The front page of Haaretz on November 12, 2004, was dominated – inevitably – by the death of Palestinian leader Yasser Arafat.
- Arafat and peace: Impossible with him, impossible without him
- A decade without Arafat: Palestinian leader, symbol and mystery
- Hamas cancels Arafat memorial ceremony in Gaza
- Ten years since Arafat’s death: Lost hope as the illusion of temporary occupation fades
Haaretz's top writers had plenty to say on Arafat's legacy, the challenges that his death would pose for the Palestinian people and how Israel should respond to a change in leadership in Ramallah.
The paper's lead editorial encapsulated the ambivalent attitude of Israelis toward the leader of the neighboring people. The headline of the article – 'Enemy, partner, adversary' – neatly captures the Arafat dichotomy: 'He led his people down the path of violence,' but also recognized the need for peace with Israel.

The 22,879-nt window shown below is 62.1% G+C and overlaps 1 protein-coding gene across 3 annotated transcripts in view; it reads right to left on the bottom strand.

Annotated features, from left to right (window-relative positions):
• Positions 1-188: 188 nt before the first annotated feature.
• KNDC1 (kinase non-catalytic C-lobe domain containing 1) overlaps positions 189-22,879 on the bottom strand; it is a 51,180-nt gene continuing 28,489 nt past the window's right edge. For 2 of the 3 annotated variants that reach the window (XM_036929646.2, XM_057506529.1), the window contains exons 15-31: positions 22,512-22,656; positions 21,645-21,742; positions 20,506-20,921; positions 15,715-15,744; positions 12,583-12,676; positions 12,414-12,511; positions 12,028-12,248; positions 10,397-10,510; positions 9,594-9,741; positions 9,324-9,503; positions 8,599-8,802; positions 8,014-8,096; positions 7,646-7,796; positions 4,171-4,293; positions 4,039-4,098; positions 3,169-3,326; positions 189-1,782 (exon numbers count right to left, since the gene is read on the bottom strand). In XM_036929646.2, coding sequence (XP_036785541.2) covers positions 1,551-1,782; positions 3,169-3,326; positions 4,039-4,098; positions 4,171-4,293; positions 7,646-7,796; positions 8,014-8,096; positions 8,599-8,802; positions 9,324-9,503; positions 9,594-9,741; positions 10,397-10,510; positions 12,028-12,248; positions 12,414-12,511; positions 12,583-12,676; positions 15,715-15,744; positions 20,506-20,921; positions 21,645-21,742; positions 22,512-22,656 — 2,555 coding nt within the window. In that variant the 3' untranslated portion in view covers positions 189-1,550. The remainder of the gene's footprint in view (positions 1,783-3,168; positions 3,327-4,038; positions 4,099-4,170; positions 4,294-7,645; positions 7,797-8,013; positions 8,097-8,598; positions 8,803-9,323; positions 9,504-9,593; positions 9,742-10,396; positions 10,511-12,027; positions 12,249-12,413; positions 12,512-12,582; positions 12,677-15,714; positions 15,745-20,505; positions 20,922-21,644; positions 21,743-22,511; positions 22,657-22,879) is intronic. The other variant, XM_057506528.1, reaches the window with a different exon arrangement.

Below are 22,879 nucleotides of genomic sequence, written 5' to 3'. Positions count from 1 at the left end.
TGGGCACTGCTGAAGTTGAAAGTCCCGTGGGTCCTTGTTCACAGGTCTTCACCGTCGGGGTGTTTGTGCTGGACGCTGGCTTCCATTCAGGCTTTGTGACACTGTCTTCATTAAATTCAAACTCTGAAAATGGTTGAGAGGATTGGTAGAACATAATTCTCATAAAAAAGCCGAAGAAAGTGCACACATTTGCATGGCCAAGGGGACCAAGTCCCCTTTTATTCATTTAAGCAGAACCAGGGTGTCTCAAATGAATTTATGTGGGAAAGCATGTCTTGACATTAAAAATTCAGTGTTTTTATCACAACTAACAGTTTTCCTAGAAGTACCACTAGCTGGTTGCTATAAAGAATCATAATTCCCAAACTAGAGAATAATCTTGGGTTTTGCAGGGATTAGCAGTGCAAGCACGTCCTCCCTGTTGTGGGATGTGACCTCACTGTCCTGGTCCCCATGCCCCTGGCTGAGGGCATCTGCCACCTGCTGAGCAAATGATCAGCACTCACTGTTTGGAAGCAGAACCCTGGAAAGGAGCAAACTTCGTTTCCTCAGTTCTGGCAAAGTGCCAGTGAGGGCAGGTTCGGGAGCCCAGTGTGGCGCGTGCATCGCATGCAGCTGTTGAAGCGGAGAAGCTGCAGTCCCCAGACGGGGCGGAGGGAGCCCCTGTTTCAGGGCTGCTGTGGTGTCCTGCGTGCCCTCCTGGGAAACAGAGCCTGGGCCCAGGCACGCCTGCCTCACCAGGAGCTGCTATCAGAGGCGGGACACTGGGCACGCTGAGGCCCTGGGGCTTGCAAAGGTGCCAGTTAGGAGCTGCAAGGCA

Danny Rubinstein described Arafat as 'an enigma until the end,' explaining that he while was unreliable and a liar, an incorrigible terrorist who could not be trusted, he was also the "father of the Palestinian nation," who led his people from nowhere to the center of the Middle Eastern political stage and into negotiations with Israel.
Uzi Benziman, for his part, said that the Arafat's death came as huge relief to Israel, which wanted to make peace with the Palestinians but was unable to overcome its loathing of their leader.
Ze'ev Schiff, meanwhile, warned that it would be hard for the new generation of Palestinian leaders to emerge from Arafat's shadow and predicted that Egypt would play a major role in shaping the future of the Palestinian people.
Finally, Aluf Benn – now Haaretz editor-in-chief – commented on Arafat's political successes, while noting that the intifada he spearheaded was fading out.